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LOS ANGELES — Signaling girl power’s growing muscle, show producer DMG World Media has announced a partnership with Action Girl Sports, a juniors’ trade show, following AGS’ recent launch at the Long Beach Convention and Entertainment Center.
Through a licensing deal, DMG’s semiannual Surf Expo in Orlando will present an Action Girl section inside the show, featuring 300 booths of apparel and sports equipment from categories including intimates, denim, hard goods, casual and resort apparel, footwear and accessories. Surf Expo officials are in talks with existing exhibitors that might relocate to the new enclave.
“Everyone’s talking about the growing importance of the juniors’ market, and this enables Surf Expo to better service its retailers,” said Dan Darby, marketing director for Surf Expo.
Action Girl founder Jaime Sparks said the move provides a platform to reach a bigger audience with her show, yet still gives independent players a chance to participate. Surf Expo usually attracts 15,000 attendees and its booth prices average $1,975, in line with Action Girl’s pricing strategy.
The partnership kicks off at the January Surf Expo and will run again in September 2004. Next year, Sparks also will run Action Girl in New York in March, as well as in August in Long Beach.
The inaugural show that ended July 19 drew a turnout that included Miller’s Outpost and Delia’s, but traffic could have been stronger, Sparks acknowledged. “The flavor of the show was there and it succeeded from a marketing standpoint,” she said.
Indeed, the show went against the m.o. of its brethren. Gone were the swag beer kegs and Hollywood-style exhibitor booths. Real girls modeled in fashion shows. Skate jams showcased women.
“It’s the first show that’s really about women,” said surf icon Holly Beck, on hand at the International Women’s Surfing booth promoting the organization’s services to amateur and professional surfers.
Fila Sportswear, showing off its new Metro collection of motocross-inspired shoulder-tie tops and dark denim jackets, skirts and pants for spring, was among the better-known brands of the 100 exhibitors, as were Everlast Worldwide and Etnies.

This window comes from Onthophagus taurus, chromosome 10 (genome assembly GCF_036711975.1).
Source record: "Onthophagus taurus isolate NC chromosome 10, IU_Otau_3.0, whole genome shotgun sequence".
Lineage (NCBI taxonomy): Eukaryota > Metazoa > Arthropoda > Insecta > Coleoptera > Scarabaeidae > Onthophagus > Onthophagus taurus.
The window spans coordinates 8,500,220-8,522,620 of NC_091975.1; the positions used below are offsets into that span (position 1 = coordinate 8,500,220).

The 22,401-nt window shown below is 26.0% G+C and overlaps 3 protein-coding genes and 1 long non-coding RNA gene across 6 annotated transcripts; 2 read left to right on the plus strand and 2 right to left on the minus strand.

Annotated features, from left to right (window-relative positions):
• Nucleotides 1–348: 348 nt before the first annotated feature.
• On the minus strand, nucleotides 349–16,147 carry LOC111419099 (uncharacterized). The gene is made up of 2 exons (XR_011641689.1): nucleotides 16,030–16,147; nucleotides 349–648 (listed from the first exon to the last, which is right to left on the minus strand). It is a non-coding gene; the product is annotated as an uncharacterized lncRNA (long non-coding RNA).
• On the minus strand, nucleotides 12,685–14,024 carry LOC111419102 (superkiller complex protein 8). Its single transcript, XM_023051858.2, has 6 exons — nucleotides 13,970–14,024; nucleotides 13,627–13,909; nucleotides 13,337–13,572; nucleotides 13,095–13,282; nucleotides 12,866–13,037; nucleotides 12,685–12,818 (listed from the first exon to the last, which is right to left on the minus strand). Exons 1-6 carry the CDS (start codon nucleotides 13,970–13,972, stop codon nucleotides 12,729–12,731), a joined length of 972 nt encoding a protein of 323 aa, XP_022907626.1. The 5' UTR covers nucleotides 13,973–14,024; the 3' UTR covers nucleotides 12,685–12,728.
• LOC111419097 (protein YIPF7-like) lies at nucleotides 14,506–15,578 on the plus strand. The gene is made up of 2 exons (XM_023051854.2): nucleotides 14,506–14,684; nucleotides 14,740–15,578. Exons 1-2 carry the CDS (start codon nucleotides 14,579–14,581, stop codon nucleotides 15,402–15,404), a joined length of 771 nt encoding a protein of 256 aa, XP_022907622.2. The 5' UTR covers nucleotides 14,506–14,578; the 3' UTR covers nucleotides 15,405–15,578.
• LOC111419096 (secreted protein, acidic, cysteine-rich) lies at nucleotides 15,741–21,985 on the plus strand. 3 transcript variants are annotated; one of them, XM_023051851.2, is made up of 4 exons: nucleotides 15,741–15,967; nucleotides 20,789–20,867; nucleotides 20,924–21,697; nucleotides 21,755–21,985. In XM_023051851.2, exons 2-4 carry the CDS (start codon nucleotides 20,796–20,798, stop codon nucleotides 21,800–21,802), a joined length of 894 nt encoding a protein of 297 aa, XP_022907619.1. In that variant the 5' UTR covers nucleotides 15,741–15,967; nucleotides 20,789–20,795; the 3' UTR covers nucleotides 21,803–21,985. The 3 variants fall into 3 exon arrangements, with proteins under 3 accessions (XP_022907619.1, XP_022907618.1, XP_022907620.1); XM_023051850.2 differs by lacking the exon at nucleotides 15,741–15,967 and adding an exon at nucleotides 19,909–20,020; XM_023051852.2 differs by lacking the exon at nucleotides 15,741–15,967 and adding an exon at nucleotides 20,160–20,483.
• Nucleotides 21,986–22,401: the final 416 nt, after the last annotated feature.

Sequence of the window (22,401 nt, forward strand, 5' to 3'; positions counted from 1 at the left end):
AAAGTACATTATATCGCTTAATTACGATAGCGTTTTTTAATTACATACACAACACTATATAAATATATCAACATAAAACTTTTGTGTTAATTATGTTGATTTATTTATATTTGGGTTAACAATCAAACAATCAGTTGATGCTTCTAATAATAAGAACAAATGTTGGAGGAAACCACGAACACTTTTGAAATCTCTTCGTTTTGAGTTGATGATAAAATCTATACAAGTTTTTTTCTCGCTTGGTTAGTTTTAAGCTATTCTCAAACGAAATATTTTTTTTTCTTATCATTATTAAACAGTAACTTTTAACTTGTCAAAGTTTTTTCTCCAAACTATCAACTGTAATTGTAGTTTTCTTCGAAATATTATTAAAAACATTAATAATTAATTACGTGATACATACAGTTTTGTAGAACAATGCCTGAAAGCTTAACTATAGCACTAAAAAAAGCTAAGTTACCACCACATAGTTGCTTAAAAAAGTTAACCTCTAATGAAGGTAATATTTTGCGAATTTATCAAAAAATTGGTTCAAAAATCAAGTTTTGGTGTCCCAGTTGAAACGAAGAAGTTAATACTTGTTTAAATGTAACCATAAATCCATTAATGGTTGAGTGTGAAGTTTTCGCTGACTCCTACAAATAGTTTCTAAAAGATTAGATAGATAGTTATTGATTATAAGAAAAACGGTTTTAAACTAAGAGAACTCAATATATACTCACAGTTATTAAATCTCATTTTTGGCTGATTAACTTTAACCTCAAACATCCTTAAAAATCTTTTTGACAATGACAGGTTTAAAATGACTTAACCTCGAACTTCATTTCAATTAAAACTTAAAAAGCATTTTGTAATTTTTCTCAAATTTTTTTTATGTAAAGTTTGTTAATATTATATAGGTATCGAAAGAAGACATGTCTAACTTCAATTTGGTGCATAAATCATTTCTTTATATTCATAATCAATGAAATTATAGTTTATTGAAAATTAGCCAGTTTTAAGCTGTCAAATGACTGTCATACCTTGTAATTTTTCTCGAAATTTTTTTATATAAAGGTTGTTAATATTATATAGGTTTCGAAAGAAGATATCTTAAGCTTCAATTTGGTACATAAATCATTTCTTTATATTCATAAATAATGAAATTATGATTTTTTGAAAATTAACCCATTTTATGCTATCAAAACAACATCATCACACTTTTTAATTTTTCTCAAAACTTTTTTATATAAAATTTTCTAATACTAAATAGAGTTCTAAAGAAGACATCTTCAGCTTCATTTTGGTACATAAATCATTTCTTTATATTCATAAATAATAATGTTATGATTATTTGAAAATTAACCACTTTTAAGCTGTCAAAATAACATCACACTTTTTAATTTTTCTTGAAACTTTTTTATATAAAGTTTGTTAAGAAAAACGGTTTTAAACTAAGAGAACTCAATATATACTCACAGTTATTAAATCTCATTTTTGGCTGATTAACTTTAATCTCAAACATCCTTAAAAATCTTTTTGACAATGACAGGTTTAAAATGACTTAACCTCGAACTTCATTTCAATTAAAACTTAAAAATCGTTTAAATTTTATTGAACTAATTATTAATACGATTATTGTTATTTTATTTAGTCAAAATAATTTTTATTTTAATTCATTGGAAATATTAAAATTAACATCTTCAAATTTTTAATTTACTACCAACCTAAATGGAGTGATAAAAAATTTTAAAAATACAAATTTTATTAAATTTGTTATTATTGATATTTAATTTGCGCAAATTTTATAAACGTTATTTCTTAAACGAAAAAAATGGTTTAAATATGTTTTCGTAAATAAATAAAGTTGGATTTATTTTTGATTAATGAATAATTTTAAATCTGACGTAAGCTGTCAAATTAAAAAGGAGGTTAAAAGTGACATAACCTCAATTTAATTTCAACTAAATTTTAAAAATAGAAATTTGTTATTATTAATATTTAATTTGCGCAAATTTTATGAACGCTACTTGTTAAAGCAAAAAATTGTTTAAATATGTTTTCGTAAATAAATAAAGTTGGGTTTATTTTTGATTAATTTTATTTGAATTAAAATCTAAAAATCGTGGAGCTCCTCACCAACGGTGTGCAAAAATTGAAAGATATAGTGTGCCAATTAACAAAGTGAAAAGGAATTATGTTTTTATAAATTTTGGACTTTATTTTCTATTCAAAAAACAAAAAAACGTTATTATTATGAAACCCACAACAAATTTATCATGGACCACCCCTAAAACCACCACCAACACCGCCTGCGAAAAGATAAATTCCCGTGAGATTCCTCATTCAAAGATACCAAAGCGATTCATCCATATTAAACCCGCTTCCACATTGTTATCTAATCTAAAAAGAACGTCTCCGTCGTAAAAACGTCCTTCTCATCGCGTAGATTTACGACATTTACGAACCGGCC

“This is so out of our box that we didn’t know what to expect, but we’re getting good exposure,” said Jennifer Gilbert, a Fila sales manager who met with Sports Chalet, Road Runner Sports and other retailers.
Casual clothing was on display, including the rhinestone-embellished T-shirts from Kookie Inc. and cotton and hemp-blended athletic sets by Natural High, along with wares from companies re-packaging male designs into female-friendly forms, such as the darted, bubble-gum pink wetsuits by Xpression Wetsuit and paisley-print snowboards at Snowbunny.
Retailers said they appreciated the number of new vendors at the event.
“I’m a new shop owner so I’m looking for fresh companies,” said Nicole Cunningham, owner of San Diego-based Kneede Spirit. Cunningham picked up shirts from Femme Athletic and SoundKase’s portable CD storage backpacks for her sportswear store.
New York-based Smitten chose to launch its clothing line at the show to appeal to West Coast buyers.
“There are lots of surfwear companies coming out of California with their feminine, tropical styles and we wanted ours to be slicker and cleaner,” said Smitten partner Diane Hawkins.
The line — done mostly in solids — offered cotton ripstop, enzyme-washed skirts with welt pockets, mesh skirts, “boob tubes” and retro-inspired swimsuits in color-blocked patterns.
Newcomer Chickabilly from Malibu, Calif., a rockabilly-meets-surfer girl line with Ts and coordinated trucker hats, picked up two orders and sold its samples on the show’s public day.
“We’re pretty happy with the results,” said owner Avelino Diaz. “Roxy dictates surf market style, so this is a chance for new little companies to compete.”